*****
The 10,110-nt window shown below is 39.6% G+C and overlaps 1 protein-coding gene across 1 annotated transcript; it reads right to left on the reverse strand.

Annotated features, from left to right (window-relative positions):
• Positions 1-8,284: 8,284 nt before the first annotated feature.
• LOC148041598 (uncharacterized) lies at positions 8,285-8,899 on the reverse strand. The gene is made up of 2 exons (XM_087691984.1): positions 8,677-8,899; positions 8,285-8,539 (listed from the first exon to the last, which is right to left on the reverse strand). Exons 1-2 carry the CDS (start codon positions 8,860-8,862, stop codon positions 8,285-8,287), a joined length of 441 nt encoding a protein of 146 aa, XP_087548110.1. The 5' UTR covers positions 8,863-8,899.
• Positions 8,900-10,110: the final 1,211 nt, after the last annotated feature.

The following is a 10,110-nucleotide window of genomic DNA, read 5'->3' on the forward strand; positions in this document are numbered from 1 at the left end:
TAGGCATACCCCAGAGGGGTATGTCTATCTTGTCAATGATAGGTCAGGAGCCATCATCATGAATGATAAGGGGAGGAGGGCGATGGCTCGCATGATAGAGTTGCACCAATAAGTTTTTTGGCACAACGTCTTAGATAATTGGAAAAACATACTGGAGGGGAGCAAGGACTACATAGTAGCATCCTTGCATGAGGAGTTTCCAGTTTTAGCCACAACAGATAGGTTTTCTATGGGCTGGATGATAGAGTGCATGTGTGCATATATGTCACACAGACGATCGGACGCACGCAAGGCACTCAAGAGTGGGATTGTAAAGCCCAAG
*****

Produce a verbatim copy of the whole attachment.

The 10,110-nt window shown below is 39.6% G+C and overlaps 1 protein-coding gene across 1 annotated transcript; it reads right to left on the reverse strand.

Annotated features, from left to right (window-relative positions):
• Positions 1-8,284: 8,284 nt before the first annotated feature.
• LOC148041598 (uncharacterized) lies at positions 8,285-8,899 on the reverse strand. The gene is made up of 2 exons (XM_087691984.1): positions 8,677-8,899; positions 8,285-8,539 (listed from the first exon to the last, which is right to left on the reverse strand). Exons 1-2 carry the CDS (start codon positions 8,860-8,862, stop codon positions 8,285-8,287), a joined length of 441 nt encoding a protein of 146 aa, XP_087548110.1. The 5' UTR covers positions 8,863-8,899.
• Positions 8,900-10,110: the final 1,211 nt, after the last annotated feature.

The following is a 10,110-nucleotide window of genomic DNA, read 5'->3' on the forward strand; positions in this document are numbered from 1 at the left end:
TAGGCATACCCCAGAGGGGTATGTCTATCTTGTCAATGATAGGTCAGGAGCCATCATCATGAATGATAAGGGGAGGAGGGCGATGGCTCGCATGATAGAGTTGCACCAATAAGTTTTTTGGCACAACGTCTTAGATAATTGGAAAAACATACTGGAGGGGAGCAAGGACTACATAGTAGCATCCTTGCATGAGGAGTTTCCAGTTTTAGCCACAACAGATAGGTTTTCTATGGGCTGGATGATAGAGTGCATGTGTGCATATATGTCACACAGACGATCGGACGCACGCAAGGCACTCAAGAGTGGGATTGTAAAGCCCAAG